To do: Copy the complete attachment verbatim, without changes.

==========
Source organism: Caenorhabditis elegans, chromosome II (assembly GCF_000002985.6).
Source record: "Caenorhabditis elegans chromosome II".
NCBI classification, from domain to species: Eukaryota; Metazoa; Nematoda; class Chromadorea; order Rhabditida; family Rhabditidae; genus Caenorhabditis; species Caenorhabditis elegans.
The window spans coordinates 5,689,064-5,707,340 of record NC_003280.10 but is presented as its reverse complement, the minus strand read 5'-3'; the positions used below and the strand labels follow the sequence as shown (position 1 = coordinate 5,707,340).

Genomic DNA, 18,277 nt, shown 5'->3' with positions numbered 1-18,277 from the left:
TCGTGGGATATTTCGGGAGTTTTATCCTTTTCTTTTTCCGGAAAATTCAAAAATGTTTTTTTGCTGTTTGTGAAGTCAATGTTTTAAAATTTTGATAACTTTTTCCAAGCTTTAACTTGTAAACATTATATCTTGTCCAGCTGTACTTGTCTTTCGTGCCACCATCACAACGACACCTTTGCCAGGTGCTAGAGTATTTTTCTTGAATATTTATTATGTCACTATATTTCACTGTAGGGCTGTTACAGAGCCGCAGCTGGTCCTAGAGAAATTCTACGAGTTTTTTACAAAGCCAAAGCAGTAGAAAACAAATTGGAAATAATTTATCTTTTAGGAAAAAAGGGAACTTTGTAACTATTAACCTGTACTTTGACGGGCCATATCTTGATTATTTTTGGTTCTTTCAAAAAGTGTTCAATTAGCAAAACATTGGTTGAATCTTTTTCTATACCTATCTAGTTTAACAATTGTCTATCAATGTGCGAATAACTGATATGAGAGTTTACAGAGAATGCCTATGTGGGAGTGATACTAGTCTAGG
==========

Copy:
Source organism: Caenorhabditis elegans, chromosome II (assembly GCF_000002985.6).
Source record: "Caenorhabditis elegans chromosome II".
NCBI classification, from domain to species: Eukaryota; Metazoa; Nematoda; class Chromadorea; order Rhabditida; family Rhabditidae; genus Caenorhabditis; species Caenorhabditis elegans.
The window spans coordinates 5,689,064-5,707,340 of record NC_003280.10 but is presented as its reverse complement, the minus strand read 5'-3'; the positions used below and the strand labels follow the sequence as shown (position 1 = coordinate 5,707,340).

Genomic DNA, 18,277 nt, shown 5'->3' with positions numbered 1-18,277 from the left:
TCGTGGGATATTTCGGGAGTTTTATCCTTTTCTTTTTCCGGAAAATTCAAAAATGTTTTTTTGCTGTTTGTGAAGTCAATGTTTTAAAATTTTGATAACTTTTTCCAAGCTTTAACTTGTAAACATTATATCTTGTCCAGCTGTACTTGTCTTTCGTGCCACCATCACAACGACACCTTTGCCAGGTGCTAGAGTATTTTTCTTGAATATTTATTATGTCACTATATTTCACTGTAGGGCTGTTACAGAGCCGCAGCTGGTCCTAGAGAAATTCTACGAGTTTTTTACAAAGCCAAAGCAGTAGAAAACAAATTGGAAATAATTTATCTTTTAGGAAAAAAGGGAACTTTGTAACTATTAACCTGTACTTTGACGGGCCATATCTTGATTATTTTTGGTTCTTTCAAAAAGTGTTCAATTAGCAAAACATTGGTTGAATCTTTTTCTATACCTATCTAGTTTAACAATTGTCTATCAATGTGCGAATAACTGATATGAGAGTTTACAGAGAATGCCTATGTGGGAGTGATACTAGTCTAGG